Bud Selig open to expanding playoffs
CHICAGO -- Baseball commissioner Bud Selig wants to explore expanding the postseason this winter.
Several years ago, Major League Baseball formed a committee to examine expansion but Selig said there were several factors that ended the discussion. Now, he thinks the time is right to revisit it.
We have less teams than any other sport [in the playoffs]. Eight teams make the playoffs. One wild card in each league. We certainly haven't abused anything.” -- MLB commissioner Bud Selig
"It's a fair question," Selig said Friday before the St. Louis Cardinals played the Chicago Cubs. "We have less teams than any other sport. Eight teams make the playoffs. One wild card in each league. We certainly haven't abused anything."
He's not afraid of upsetting the purists, who were vocal in their opposition when the sport added the wild card.
"As the guy who brought the wild card and took a lot of abuse -- maybe from nobody in this room -- it's worked out great, nobody's against it," Selig said.
Selig said he has been monitoring the contentious divorce proceedings of Jamie and Frank McCourt, the owners of the Los Angeles Dodgers, but he refused to comment on the trial that could determine the future of the ownership of the team.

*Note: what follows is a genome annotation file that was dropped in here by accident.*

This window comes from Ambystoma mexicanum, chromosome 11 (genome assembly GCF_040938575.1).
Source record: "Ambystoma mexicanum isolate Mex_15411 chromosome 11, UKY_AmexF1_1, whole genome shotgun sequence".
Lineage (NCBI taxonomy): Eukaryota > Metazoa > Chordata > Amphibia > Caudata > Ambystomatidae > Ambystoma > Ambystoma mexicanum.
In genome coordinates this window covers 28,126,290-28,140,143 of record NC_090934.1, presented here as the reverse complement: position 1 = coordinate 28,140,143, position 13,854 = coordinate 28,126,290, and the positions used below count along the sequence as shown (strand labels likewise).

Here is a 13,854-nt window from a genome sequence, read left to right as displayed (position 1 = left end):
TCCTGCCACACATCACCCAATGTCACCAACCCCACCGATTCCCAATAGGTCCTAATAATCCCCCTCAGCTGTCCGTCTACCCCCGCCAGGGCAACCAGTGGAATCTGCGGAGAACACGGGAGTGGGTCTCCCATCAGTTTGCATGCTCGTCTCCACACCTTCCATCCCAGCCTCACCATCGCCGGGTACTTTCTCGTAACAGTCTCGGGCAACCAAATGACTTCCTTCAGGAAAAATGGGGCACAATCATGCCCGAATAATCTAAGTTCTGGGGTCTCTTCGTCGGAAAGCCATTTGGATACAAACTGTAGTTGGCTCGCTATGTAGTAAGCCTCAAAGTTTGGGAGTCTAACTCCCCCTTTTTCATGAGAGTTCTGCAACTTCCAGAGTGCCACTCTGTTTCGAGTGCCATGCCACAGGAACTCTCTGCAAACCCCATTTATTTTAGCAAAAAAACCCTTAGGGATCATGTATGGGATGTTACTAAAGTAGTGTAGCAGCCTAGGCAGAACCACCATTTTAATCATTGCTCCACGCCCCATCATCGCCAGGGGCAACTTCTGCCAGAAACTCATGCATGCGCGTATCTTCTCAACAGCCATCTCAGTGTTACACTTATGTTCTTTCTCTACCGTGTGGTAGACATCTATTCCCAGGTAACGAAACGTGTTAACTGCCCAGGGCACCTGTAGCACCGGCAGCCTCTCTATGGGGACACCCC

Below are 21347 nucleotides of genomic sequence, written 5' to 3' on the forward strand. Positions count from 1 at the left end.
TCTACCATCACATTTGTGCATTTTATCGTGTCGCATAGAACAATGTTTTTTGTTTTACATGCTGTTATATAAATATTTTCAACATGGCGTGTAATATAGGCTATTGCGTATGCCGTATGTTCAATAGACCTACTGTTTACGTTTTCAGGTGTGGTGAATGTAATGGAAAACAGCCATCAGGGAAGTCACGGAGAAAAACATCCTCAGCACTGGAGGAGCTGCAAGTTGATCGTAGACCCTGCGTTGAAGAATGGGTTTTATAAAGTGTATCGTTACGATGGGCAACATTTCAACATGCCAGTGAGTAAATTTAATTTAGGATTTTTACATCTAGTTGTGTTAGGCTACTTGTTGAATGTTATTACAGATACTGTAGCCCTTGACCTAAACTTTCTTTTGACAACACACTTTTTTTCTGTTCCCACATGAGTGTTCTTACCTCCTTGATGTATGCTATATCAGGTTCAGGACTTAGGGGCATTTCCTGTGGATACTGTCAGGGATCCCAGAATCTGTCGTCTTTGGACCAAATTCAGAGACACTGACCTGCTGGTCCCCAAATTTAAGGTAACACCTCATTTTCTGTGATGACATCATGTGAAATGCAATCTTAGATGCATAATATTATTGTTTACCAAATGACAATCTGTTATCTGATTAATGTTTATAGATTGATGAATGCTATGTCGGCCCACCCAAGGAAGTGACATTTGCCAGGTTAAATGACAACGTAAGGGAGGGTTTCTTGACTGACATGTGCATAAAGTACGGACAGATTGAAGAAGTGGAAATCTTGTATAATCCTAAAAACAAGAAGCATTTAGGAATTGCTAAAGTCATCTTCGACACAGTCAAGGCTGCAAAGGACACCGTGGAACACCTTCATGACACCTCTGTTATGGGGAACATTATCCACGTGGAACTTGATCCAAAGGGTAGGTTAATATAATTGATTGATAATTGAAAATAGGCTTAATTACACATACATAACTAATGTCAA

Despite efforts to cut down on the shattering of maple bats, a freak injury to the Cubs' Tyler Colvin on Sunday has given Selig new concern about their safety.
Colvin was hit in the chest by shard from a maple bat while on third base. He was released three days later from Miami hospital after being treated with a chest tube that prevented his lung from collapsing.
"Two years ago when this really came about, we retained people in the forestry division at the University of Wisconsin and at Harvard. They have really helped us. We have cut down on broken bats by about 50 percent and that's a lot of progress in a short period of time," Selig said. "Is it enough? No. We've got the remaining 50 percent to do and you watch something like the Tyler Colvin incident, and it scares you. But we're making progress."
Copyright 2010 by The Associated Press
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